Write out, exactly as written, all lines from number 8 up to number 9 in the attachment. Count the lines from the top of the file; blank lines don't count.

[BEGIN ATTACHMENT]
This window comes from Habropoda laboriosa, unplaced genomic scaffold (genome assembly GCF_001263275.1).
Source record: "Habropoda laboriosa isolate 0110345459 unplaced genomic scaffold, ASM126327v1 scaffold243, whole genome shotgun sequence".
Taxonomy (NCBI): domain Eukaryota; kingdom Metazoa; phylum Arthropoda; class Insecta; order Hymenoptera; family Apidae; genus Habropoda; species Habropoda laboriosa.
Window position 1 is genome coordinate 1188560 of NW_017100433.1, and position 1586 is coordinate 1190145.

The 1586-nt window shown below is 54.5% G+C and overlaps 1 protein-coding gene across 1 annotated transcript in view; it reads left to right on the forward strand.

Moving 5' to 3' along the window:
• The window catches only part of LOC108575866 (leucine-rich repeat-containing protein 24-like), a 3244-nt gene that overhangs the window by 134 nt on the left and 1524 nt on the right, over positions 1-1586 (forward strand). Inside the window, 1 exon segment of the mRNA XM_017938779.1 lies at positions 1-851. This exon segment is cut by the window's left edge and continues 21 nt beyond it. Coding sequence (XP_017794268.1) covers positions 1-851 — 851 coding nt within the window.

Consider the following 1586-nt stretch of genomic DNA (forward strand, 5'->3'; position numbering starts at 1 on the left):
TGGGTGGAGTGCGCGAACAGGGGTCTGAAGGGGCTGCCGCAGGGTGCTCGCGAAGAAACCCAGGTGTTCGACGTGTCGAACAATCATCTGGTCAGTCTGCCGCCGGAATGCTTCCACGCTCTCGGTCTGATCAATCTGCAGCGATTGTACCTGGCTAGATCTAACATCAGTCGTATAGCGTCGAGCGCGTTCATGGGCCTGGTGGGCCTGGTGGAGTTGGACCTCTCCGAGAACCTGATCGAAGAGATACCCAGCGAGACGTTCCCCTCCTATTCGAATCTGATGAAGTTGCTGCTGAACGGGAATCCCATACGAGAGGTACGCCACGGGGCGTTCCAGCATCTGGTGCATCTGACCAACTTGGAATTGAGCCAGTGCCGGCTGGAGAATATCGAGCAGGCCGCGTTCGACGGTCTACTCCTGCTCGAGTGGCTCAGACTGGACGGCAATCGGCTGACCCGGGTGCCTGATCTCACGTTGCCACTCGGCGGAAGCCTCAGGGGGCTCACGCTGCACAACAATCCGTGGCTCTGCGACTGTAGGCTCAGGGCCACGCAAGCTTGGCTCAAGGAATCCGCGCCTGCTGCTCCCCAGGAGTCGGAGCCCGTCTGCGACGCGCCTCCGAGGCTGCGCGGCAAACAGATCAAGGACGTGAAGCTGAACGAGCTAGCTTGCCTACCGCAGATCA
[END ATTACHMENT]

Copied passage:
Consider the following 1586-nt stretch of genomic DNA (forward strand, 5'->3'; position numbering starts at 1 on the left):
TGGGTGGAGTGCGCGAACAGGGGTCTGAAGGGGCTGCCGCAGGGTGCTCGCGAAGAAACCCAGGTGTTCGACGTGTCGAACAATCATCTGGTCAGTCTGCCGCCGGAATGCTTCCACGCTCTCGGTCTGATCAATCTGCAGCGATTGTACCTGGCTAGATCTAACATCAGTCGTATAGCGTCGAGCGCGTTCATGGGCCTGGTGGGCCTGGTGGAGTTGGACCTCTCCGAGAACCTGATCGAAGAGATACCCAGCGAGACGTTCCCCTCCTATTCGAATCTGATGAAGTTGCTGCTGAACGGGAATCCCATACGAGAGGTACGCCACGGGGCGTTCCAGCATCTGGTGCATCTGACCAACTTGGAATTGAGCCAGTGCCGGCTGGAGAATATCGAGCAGGCCGCGTTCGACGGTCTACTCCTGCTCGAGTGGCTCAGACTGGACGGCAATCGGCTGACCCGGGTGCCTGATCTCACGTTGCCACTCGGCGGAAGCCTCAGGGGGCTCACGCTGCACAACAATCCGTGGCTCTGCGACTGTAGGCTCAGGGCCACGCAAGCTTGGCTCAAGGAATCCGCGCCTGCTGCTCCCCAGGAGTCGGAGCCCGTCTGCGACGCGCCTCCGAGGCTGCGCGGCAAACAGATCAAGGACGTGAAGCTGAACGAGCTAGCTTGCCTACCGCAGATCA